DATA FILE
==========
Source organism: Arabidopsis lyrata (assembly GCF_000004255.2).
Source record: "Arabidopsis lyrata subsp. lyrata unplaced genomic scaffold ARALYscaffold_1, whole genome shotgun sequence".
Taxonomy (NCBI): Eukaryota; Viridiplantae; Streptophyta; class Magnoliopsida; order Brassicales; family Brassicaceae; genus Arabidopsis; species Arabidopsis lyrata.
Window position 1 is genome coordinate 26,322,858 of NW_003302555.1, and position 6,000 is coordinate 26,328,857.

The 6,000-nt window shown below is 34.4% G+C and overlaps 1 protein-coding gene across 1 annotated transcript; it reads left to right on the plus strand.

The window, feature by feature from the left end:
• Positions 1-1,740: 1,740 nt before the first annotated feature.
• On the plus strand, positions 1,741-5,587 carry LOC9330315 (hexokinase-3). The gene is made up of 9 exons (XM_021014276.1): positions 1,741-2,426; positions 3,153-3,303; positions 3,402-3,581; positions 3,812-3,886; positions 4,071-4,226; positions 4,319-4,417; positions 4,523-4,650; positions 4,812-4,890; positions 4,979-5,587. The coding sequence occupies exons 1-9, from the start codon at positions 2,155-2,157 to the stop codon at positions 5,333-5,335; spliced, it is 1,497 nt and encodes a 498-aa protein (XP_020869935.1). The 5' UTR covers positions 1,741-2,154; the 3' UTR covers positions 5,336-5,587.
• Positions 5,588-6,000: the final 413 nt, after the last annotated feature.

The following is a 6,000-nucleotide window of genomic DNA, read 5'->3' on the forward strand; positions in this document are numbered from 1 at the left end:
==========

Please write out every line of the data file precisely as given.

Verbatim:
Source organism: Arabidopsis lyrata (assembly GCF_000004255.2).
Source record: "Arabidopsis lyrata subsp. lyrata unplaced genomic scaffold ARALYscaffold_1, whole genome shotgun sequence".
Taxonomy (NCBI): Eukaryota; Viridiplantae; Streptophyta; class Magnoliopsida; order Brassicales; family Brassicaceae; genus Arabidopsis; species Arabidopsis lyrata.
Window position 1 is genome coordinate 26,322,858 of NW_003302555.1, and position 6,000 is coordinate 26,328,857.

The 6,000-nt window shown below is 34.4% G+C and overlaps 1 protein-coding gene across 1 annotated transcript; it reads left to right on the plus strand.

The window, feature by feature from the left end:
• Positions 1-1,740: 1,740 nt before the first annotated feature.
• On the plus strand, positions 1,741-5,587 carry LOC9330315 (hexokinase-3). The gene is made up of 9 exons (XM_021014276.1): positions 1,741-2,426; positions 3,153-3,303; positions 3,402-3,581; positions 3,812-3,886; positions 4,071-4,226; positions 4,319-4,417; positions 4,523-4,650; positions 4,812-4,890; positions 4,979-5,587. The coding sequence occupies exons 1-9, from the start codon at positions 2,155-2,157 to the stop codon at positions 5,333-5,335; spliced, it is 1,497 nt and encodes a 498-aa protein (XP_020869935.1). The 5' UTR covers positions 1,741-2,154; the 3' UTR covers positions 5,336-5,587.
• Positions 5,588-6,000: the final 413 nt, after the last annotated feature.

The following is a 6,000-nucleotide window of genomic DNA, read 5'->3' on the forward strand; positions in this document are numbered from 1 at the left end: